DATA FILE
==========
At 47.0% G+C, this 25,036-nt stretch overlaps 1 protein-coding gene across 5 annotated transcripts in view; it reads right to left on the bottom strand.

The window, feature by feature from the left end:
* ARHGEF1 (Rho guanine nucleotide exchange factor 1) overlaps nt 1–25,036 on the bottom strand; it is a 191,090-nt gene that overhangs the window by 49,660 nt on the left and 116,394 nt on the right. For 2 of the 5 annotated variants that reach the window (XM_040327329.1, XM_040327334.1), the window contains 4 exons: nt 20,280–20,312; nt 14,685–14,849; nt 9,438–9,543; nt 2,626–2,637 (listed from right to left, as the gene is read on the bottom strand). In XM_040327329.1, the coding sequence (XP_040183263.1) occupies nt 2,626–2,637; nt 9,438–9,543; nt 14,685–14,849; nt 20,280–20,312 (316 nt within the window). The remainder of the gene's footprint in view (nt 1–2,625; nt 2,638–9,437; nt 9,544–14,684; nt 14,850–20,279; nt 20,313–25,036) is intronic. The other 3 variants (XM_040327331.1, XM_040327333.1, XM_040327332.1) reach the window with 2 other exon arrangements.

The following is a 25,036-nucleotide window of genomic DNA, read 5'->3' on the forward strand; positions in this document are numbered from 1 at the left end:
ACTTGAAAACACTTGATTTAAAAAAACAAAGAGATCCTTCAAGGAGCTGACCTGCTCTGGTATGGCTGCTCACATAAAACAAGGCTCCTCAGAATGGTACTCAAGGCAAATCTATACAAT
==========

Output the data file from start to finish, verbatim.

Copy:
At 47.0% G+C, this 25,036-nt stretch overlaps 1 protein-coding gene across 5 annotated transcripts in view; it reads right to left on the bottom strand.

The window, feature by feature from the left end:
* ARHGEF1 (Rho guanine nucleotide exchange factor 1) overlaps nt 1–25,036 on the bottom strand; it is a 191,090-nt gene that overhangs the window by 49,660 nt on the left and 116,394 nt on the right. For 2 of the 5 annotated variants that reach the window (XM_040327329.1, XM_040327334.1), the window contains 4 exons: nt 20,280–20,312; nt 14,685–14,849; nt 9,438–9,543; nt 2,626–2,637 (listed from right to left, as the gene is read on the bottom strand). In XM_040327329.1, the coding sequence (XP_040183263.1) occupies nt 2,626–2,637; nt 9,438–9,543; nt 14,685–14,849; nt 20,280–20,312 (316 nt within the window). The remainder of the gene's footprint in view (nt 1–2,625; nt 2,638–9,437; nt 9,544–14,684; nt 14,850–20,279; nt 20,313–25,036) is intronic. The other 3 variants (XM_040327331.1, XM_040327333.1, XM_040327332.1) reach the window with 2 other exon arrangements.

The following is a 25,036-nucleotide window of genomic DNA, read 5'->3' on the forward strand; positions in this document are numbered from 1 at the left end:
ACTTGAAAACACTTGATTTAAAAAAACAAAGAGATCCTTCAAGGAGCTGACCTGCTCTGGTATGGCTGCTCACATAAAACAAGGCTCCTCAGAATGGTACTCAAGGCAAATCTATACAAT